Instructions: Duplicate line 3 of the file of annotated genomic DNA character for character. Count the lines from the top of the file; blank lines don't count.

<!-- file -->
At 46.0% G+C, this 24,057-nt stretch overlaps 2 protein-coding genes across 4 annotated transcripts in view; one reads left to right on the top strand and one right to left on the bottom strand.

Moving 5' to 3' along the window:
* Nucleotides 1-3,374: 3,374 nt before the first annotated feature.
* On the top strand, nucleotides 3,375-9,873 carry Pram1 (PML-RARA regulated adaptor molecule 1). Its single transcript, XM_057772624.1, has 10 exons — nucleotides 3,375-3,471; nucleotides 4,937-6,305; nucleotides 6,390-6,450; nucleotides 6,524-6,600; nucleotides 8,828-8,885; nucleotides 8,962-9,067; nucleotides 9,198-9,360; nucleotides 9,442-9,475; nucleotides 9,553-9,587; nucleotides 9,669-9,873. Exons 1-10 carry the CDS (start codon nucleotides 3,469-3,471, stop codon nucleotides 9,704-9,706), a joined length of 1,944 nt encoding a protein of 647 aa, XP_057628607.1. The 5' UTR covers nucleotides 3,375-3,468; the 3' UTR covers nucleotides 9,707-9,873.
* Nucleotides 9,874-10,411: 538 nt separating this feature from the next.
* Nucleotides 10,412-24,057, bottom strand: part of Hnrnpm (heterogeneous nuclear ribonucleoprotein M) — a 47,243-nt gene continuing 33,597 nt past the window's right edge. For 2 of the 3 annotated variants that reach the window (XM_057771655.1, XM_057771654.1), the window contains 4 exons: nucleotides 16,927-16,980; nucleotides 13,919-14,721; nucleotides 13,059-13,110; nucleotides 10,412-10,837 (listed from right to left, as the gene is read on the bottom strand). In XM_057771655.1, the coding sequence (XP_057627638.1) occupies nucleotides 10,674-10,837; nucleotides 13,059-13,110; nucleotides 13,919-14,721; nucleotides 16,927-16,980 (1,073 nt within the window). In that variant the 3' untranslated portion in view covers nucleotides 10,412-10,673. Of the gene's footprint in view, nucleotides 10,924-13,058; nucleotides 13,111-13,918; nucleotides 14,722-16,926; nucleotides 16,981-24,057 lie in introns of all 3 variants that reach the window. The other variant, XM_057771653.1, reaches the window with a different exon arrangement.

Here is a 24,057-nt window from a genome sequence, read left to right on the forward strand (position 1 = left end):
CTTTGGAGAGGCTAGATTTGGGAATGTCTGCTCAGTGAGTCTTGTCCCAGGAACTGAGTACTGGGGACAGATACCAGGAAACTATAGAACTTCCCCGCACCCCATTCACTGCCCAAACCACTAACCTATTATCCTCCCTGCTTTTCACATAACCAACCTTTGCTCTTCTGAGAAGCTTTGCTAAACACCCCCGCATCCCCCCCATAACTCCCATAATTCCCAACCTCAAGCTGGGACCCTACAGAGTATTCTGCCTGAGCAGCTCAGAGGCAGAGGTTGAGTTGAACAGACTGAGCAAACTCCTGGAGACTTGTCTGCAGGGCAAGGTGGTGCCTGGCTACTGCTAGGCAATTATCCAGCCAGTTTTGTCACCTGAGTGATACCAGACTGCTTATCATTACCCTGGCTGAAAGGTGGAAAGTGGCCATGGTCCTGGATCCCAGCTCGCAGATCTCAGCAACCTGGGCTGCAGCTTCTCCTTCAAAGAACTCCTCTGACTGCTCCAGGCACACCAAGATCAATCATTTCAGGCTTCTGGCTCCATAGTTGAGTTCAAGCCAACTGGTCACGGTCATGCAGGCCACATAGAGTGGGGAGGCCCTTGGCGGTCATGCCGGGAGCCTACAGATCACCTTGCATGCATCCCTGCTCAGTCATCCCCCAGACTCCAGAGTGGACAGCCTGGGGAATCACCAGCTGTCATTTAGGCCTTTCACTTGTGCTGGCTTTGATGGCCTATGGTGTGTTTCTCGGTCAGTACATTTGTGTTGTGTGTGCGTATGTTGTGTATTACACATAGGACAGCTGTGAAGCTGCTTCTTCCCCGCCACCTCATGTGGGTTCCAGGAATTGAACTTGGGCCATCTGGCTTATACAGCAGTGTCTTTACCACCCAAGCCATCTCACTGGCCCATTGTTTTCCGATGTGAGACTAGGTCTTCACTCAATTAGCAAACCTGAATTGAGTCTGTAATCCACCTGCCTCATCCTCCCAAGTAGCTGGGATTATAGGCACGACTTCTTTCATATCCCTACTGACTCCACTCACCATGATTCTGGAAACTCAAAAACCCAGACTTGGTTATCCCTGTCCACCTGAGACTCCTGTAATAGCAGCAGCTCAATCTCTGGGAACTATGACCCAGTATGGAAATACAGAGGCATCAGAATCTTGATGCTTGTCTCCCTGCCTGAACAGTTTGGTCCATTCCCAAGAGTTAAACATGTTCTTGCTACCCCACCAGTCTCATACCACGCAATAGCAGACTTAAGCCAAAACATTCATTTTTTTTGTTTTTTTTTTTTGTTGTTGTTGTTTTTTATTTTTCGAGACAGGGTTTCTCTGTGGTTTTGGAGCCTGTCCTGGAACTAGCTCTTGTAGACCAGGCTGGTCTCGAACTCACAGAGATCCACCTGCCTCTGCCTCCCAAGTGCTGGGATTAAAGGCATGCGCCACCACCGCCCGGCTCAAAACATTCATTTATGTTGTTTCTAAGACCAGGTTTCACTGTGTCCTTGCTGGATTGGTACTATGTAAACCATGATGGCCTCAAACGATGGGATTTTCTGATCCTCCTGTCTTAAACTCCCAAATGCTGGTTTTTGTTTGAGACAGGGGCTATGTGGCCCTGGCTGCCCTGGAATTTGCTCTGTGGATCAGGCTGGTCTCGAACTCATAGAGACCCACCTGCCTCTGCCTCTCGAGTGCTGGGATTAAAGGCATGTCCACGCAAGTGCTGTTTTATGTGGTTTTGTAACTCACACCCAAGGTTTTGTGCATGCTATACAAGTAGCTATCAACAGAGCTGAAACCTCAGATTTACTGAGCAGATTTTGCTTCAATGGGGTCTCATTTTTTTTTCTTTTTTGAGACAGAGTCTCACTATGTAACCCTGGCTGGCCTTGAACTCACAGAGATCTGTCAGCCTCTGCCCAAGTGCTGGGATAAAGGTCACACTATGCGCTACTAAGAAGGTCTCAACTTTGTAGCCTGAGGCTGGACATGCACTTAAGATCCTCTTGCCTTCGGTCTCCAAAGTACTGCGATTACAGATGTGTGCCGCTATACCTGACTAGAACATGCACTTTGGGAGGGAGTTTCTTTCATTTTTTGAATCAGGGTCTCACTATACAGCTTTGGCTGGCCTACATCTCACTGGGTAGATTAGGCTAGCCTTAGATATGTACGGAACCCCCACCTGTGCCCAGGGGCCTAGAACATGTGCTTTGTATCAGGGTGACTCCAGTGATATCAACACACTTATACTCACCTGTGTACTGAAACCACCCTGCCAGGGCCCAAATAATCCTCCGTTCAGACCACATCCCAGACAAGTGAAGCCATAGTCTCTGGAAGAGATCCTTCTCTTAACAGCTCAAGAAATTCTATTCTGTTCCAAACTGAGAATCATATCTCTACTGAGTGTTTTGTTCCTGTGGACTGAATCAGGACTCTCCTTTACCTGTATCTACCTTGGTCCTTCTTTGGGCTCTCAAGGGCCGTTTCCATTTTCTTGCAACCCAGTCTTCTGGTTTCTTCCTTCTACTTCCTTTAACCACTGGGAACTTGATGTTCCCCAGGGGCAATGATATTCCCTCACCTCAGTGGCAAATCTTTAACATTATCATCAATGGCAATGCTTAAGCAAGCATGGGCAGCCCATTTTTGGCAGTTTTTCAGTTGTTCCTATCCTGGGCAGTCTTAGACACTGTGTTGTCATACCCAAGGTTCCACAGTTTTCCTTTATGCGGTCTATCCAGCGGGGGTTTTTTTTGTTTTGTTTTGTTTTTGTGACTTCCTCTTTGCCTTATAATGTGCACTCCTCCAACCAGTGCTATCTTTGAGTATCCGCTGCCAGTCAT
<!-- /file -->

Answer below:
* Nucleotides 1-3,374: 3,374 nt before the first annotated feature.